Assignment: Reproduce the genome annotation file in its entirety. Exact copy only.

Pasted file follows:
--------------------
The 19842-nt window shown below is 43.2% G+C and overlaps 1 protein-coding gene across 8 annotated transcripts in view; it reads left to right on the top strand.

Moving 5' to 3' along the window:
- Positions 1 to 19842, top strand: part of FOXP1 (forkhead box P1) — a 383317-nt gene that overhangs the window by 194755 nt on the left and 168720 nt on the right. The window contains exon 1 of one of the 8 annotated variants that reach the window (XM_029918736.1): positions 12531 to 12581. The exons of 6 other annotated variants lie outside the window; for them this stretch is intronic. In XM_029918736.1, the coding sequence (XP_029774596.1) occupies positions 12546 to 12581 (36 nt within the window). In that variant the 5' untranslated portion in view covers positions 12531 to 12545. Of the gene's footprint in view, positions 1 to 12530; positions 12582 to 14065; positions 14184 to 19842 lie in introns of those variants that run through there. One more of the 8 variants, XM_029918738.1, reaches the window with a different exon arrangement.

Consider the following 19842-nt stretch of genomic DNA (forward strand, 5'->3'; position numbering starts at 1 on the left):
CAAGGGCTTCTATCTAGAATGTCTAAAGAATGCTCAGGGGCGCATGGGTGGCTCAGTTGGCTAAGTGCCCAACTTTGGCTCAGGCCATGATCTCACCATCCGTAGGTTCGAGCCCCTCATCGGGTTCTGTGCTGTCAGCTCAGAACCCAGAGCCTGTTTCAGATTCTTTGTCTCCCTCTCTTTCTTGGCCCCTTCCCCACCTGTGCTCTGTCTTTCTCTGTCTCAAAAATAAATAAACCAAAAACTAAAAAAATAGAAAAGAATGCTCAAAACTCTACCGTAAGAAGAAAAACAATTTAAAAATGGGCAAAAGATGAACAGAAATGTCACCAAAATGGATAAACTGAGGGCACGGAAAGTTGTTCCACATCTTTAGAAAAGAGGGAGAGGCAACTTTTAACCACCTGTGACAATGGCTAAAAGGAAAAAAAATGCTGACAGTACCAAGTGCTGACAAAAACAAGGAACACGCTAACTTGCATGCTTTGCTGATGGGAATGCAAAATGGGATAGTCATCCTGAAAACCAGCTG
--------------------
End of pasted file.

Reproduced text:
The 19842-nt window shown below is 43.2% G+C and overlaps 1 protein-coding gene across 8 annotated transcripts in view; it reads left to right on the top strand.

Moving 5' to 3' along the window:
- Positions 1 to 19842, top strand: part of FOXP1 (forkhead box P1) — a 383317-nt gene that overhangs the window by 194755 nt on the left and 168720 nt on the right. The window contains exon 1 of one of the 8 annotated variants that reach the window (XM_029918736.1): positions 12531 to 12581. The exons of 6 other annotated variants lie outside the window; for them this stretch is intronic. In XM_029918736.1, the coding sequence (XP_029774596.1) occupies positions 12546 to 12581 (36 nt within the window). In that variant the 5' untranslated portion in view covers positions 12531 to 12545. Of the gene's footprint in view, positions 1 to 12530; positions 12582 to 14065; positions 14184 to 19842 lie in introns of those variants that run through there. One more of the 8 variants, XM_029918738.1, reaches the window with a different exon arrangement.

Consider the following 19842-nt stretch of genomic DNA (forward strand, 5'->3'; position numbering starts at 1 on the left):
CAAGGGCTTCTATCTAGAATGTCTAAAGAATGCTCAGGGGCGCATGGGTGGCTCAGTTGGCTAAGTGCCCAACTTTGGCTCAGGCCATGATCTCACCATCCGTAGGTTCGAGCCCCTCATCGGGTTCTGTGCTGTCAGCTCAGAACCCAGAGCCTGTTTCAGATTCTTTGTCTCCCTCTCTTTCTTGGCCCCTTCCCCACCTGTGCTCTGTCTTTCTCTGTCTCAAAAATAAATAAACCAAAAACTAAAAAAATAGAAAAGAATGCTCAAAACTCTACCGTAAGAAGAAAAACAATTTAAAAATGGGCAAAAGATGAACAGAAATGTCACCAAAATGGATAAACTGAGGGCACGGAAAGTTGTTCCACATCTTTAGAAAAGAGGGAGAGGCAACTTTTAACCACCTGTGACAATGGCTAAAAGGAAAAAAAATGCTGACAGTACCAAGTGCTGACAAAAACAAGGAACACGCTAACTTGCATGCTTTGCTGATGGGAATGCAAAATGGGATAGTCATCCTGAAAACCAGCTG